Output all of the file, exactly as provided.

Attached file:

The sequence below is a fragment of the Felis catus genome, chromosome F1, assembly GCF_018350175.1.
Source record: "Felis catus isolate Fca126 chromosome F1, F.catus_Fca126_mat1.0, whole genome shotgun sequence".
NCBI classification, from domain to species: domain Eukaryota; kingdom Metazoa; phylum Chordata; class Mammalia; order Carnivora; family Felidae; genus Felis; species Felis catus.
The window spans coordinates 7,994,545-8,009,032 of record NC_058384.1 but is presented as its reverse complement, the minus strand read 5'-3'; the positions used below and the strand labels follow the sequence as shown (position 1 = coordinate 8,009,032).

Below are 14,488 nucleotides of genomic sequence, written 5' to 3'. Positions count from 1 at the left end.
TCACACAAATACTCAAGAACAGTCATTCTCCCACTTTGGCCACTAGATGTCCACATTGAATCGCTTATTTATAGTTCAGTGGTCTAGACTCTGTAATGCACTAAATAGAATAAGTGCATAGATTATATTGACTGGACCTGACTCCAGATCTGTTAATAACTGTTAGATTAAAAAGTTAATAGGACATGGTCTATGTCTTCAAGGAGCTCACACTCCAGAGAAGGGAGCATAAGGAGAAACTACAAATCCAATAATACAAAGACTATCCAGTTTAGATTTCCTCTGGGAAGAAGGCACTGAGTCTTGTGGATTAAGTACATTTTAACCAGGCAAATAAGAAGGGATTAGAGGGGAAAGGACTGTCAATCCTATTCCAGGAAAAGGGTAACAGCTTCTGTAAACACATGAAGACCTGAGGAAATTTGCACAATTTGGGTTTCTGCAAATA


The sequence below is a fragment of the Felis catus genome, chromosome F1, assembly GCF_018350175.1.
Source record: "Felis catus isolate Fca126 chromosome F1, F.catus_Fca126_mat1.0, whole genome shotgun sequence".
NCBI classification, from domain to species: domain Eukaryota; kingdom Metazoa; phylum Chordata; class Mammalia; order Carnivora; family Felidae; genus Felis; species Felis catus.
The window spans coordinates 7,994,545-8,009,032 of record NC_058384.1 but is presented as its reverse complement, the minus strand read 5'-3'; the positions used below and the strand labels follow the sequence as shown (position 1 = coordinate 8,009,032).

Below are 14,488 nucleotides of genomic sequence, written 5' to 3'. Positions count from 1 at the left end.
TCACACAAATACTCAAGAACAGTCATTCTCCCACTTTGGCCACTAGATGTCCACATTGAATCGCTTATTTATAGTTCAGTGGTCTAGACTCTGTAATGCACTAAATAGAATAAGTGCATAGATTATATTGACTGGACCTGACTCCAGATCTGTTAATAACTGTTAGATTAAAAAGTTAATAGGACATGGTCTATGTCTTCAAGGAGCTCACACTCCAGAGAAGGGAGCATAAGGAGAAACTACAAATCCAATAATACAAAGACTATCCAGTTTAGATTTCCTCTGGGAAGAAGGCACTGAGTCTTGTGGATTAAGTACATTTTAACCAGGCAAATAAGAAGGGATTAGAGGGGAAAGGACTGTCAATCCTATTCCAGGAAAAGGGTAACAGCTTCTGTAAACACATGAAGACCTGAGGAAATTTGCACAATTTGGGTTTCTGCAAATA